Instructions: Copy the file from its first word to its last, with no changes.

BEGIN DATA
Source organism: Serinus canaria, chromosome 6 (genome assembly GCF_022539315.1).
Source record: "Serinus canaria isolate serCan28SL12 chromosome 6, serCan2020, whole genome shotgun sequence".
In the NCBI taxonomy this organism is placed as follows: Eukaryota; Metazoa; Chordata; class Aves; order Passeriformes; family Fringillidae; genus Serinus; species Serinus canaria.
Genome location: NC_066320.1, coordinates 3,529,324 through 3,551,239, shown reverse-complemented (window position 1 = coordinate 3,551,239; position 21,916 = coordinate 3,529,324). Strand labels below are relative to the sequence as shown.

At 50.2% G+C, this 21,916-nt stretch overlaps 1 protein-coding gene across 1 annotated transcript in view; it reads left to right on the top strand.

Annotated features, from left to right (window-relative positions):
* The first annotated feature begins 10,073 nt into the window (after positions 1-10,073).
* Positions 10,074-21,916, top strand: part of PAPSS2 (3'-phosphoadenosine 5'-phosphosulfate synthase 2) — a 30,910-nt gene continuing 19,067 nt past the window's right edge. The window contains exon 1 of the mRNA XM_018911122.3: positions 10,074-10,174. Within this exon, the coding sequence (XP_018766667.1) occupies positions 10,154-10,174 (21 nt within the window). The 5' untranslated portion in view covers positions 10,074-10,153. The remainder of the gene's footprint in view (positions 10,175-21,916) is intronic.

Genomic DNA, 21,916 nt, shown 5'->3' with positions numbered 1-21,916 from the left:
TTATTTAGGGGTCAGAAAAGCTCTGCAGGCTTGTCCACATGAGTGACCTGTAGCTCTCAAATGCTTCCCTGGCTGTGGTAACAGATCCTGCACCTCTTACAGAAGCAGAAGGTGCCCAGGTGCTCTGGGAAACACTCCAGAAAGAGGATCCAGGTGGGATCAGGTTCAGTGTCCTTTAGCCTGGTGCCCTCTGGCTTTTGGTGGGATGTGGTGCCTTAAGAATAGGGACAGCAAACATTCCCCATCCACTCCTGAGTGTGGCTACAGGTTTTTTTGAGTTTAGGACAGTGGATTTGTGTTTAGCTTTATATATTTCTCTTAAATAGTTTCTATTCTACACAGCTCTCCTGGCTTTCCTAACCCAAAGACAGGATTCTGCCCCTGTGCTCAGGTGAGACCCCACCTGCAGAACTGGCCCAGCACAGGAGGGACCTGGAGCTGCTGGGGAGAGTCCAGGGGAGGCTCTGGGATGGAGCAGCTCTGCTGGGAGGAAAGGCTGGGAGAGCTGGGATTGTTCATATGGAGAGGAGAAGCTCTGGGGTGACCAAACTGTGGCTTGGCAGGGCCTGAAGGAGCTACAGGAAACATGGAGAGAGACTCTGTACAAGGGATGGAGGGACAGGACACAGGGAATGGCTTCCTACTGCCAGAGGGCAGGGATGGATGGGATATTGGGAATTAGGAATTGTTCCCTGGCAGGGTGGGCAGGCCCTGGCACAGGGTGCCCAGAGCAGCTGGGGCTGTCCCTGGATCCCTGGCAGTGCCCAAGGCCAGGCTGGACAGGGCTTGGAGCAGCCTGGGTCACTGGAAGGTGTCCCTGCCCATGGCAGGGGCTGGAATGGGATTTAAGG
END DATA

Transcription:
Source organism: Serinus canaria, chromosome 6 (genome assembly GCF_022539315.1).
Source record: "Serinus canaria isolate serCan28SL12 chromosome 6, serCan2020, whole genome shotgun sequence".
In the NCBI taxonomy this organism is placed as follows: Eukaryota; Metazoa; Chordata; class Aves; order Passeriformes; family Fringillidae; genus Serinus; species Serinus canaria.
Genome location: NC_066320.1, coordinates 3,529,324 through 3,551,239, shown reverse-complemented (window position 1 = coordinate 3,551,239; position 21,916 = coordinate 3,529,324). Strand labels below are relative to the sequence as shown.

At 50.2% G+C, this 21,916-nt stretch overlaps 1 protein-coding gene across 1 annotated transcript in view; it reads left to right on the top strand.

Annotated features, from left to right (window-relative positions):
* The first annotated feature begins 10,073 nt into the window (after positions 1-10,073).
* Positions 10,074-21,916, top strand: part of PAPSS2 (3'-phosphoadenosine 5'-phosphosulfate synthase 2) — a 30,910-nt gene continuing 19,067 nt past the window's right edge. The window contains exon 1 of the mRNA XM_018911122.3: positions 10,074-10,174. Within this exon, the coding sequence (XP_018766667.1) occupies positions 10,154-10,174 (21 nt within the window). The 5' untranslated portion in view covers positions 10,074-10,153. The remainder of the gene's footprint in view (positions 10,175-21,916) is intronic.

Genomic DNA, 21,916 nt, shown 5'->3' with positions numbered 1-21,916 from the left:
TTATTTAGGGGTCAGAAAAGCTCTGCAGGCTTGTCCACATGAGTGACCTGTAGCTCTCAAATGCTTCCCTGGCTGTGGTAACAGATCCTGCACCTCTTACAGAAGCAGAAGGTGCCCAGGTGCTCTGGGAAACACTCCAGAAAGAGGATCCAGGTGGGATCAGGTTCAGTGTCCTTTAGCCTGGTGCCCTCTGGCTTTTGGTGGGATGTGGTGCCTTAAGAATAGGGACAGCAAACATTCCCCATCCACTCCTGAGTGTGGCTACAGGTTTTTTTGAGTTTAGGACAGTGGATTTGTGTTTAGCTTTATATATTTCTCTTAAATAGTTTCTATTCTACACAGCTCTCCTGGCTTTCCTAACCCAAAGACAGGATTCTGCCCCTGTGCTCAGGTGAGACCCCACCTGCAGAACTGGCCCAGCACAGGAGGGACCTGGAGCTGCTGGGGAGAGTCCAGGGGAGGCTCTGGGATGGAGCAGCTCTGCTGGGAGGAAAGGCTGGGAGAGCTGGGATTGTTCATATGGAGAGGAGAAGCTCTGGGGTGACCAAACTGTGGCTTGGCAGGGCCTGAAGGAGCTACAGGAAACATGGAGAGAGACTCTGTACAAGGGATGGAGGGACAGGACACAGGGAATGGCTTCCTACTGCCAGAGGGCAGGGATGGATGGGATATTGGGAATTAGGAATTGTTCCCTGGCAGGGTGGGCAGGCCCTGGCACAGGGTGCCCAGAGCAGCTGGGGCTGTCCCTGGATCCCTGGCAGTGCCCAAGGCCAGGCTGGACAGGGCTTGGAGCAGCCTGGGTCACTGGAAGGTGTCCCTGCCCATGGCAGGGGCTGGAATGGGATTTAAGG